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Quinlan Terry faces court again

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Neo-classical architect Quinlan Terry is embroiled in yet another legal battle after being accused of making a tunnel collapse.

Terry was slapped on the wrist by ARB earlier this year following his criminal conviction for demolishing two Grade II-listed buildings in Regent’s Park in 2007.

Now his firm, Quinlan and Francis Terry Architects, is facing a £150,000 legal claim in respect to the same £50 million development of John Nash’s Hanover House, when a deep tunnel carrying electricity across the park was damaged during construction work.

According to a High Court writ, two pile boreholes were driven through the tunnel roof after the firm allegedly supplied inaccurate drawings of the area.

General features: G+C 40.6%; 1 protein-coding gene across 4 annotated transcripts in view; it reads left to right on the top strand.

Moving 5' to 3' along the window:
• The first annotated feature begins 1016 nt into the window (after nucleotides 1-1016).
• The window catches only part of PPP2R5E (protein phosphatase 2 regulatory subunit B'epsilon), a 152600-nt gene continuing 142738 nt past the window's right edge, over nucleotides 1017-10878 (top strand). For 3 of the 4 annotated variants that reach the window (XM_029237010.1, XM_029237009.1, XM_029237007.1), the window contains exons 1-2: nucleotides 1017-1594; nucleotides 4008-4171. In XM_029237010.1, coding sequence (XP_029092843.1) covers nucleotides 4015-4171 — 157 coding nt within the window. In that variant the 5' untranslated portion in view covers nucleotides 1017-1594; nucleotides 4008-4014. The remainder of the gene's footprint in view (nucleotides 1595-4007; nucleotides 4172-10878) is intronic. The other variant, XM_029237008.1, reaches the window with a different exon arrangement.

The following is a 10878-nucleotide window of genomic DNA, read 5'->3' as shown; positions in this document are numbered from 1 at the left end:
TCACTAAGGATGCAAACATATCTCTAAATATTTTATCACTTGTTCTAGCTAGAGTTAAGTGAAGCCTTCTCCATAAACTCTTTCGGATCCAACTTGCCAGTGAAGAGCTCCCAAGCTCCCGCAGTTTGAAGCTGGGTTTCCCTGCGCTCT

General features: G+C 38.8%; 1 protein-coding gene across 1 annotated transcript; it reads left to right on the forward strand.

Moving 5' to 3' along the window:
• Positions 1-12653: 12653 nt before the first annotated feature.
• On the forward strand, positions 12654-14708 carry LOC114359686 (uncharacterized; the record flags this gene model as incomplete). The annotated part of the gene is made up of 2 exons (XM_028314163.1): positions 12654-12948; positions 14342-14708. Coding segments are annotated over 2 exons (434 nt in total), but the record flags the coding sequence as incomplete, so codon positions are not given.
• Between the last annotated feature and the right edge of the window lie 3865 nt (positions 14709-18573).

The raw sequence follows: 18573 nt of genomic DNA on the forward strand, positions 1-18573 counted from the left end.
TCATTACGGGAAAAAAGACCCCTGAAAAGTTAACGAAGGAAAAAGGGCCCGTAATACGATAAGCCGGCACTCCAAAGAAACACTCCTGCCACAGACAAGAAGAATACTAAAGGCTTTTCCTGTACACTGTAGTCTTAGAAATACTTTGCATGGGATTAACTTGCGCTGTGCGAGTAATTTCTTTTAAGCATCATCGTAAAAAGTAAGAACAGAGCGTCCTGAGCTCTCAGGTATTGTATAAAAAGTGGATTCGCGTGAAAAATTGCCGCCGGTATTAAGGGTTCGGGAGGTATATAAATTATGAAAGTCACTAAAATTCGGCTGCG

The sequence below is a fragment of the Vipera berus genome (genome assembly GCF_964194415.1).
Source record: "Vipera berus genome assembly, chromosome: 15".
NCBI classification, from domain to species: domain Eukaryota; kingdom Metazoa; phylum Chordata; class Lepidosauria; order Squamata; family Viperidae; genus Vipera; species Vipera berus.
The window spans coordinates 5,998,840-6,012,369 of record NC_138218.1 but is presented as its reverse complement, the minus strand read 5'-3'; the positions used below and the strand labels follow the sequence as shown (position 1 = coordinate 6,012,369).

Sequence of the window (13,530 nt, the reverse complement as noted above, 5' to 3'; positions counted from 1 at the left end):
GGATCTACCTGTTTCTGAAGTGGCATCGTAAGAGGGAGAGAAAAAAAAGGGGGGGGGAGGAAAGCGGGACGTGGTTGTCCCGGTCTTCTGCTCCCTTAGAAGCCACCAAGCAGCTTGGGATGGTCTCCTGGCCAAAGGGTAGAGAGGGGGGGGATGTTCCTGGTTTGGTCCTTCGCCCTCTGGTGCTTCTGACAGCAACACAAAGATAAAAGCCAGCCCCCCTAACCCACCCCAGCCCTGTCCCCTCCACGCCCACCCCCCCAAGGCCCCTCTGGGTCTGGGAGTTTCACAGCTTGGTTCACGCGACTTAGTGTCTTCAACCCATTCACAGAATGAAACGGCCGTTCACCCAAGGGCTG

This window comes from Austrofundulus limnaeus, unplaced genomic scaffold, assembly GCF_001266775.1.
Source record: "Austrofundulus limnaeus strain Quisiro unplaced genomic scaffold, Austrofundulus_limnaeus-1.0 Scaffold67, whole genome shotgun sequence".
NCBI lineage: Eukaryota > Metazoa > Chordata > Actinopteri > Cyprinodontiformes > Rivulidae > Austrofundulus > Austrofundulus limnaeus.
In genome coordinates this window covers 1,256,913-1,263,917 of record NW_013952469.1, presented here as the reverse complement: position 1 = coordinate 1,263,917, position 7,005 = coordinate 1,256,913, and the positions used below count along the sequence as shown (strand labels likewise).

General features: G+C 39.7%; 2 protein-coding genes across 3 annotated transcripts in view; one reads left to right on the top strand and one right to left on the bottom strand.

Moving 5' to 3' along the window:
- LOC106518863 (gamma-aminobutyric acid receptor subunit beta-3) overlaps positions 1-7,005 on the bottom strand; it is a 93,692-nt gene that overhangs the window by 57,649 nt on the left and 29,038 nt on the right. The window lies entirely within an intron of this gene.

As a result, troubled contractor Haymills said it was forced to cough up damages to electricity company EDF and is claiming the practice was negligent in failing to establish the exact location of the tunnel before instructing it to carry out piling works.

When workmen from the London-based contractors hit an obstruction on 27 January 2004, the architects negligently instructed Haymills to carry on, which made the situation worse, it is claimed.

However, a source at the ARB said it was unlikely, whatever the outcome, that Terry would appear before its Professional Complaints Committee unless there was an official complaint.

In February, Terry was officially reprimanded after the board’s PCC said he did not deserve to be struck off for his role in the destruction of the listed lodges.

Meanwhile, Terry is not on the Chelsea Barracks redevelopment shortlist, despite Prince Charles’ preference for a classical scheme.

Terry was unavailable for comment.

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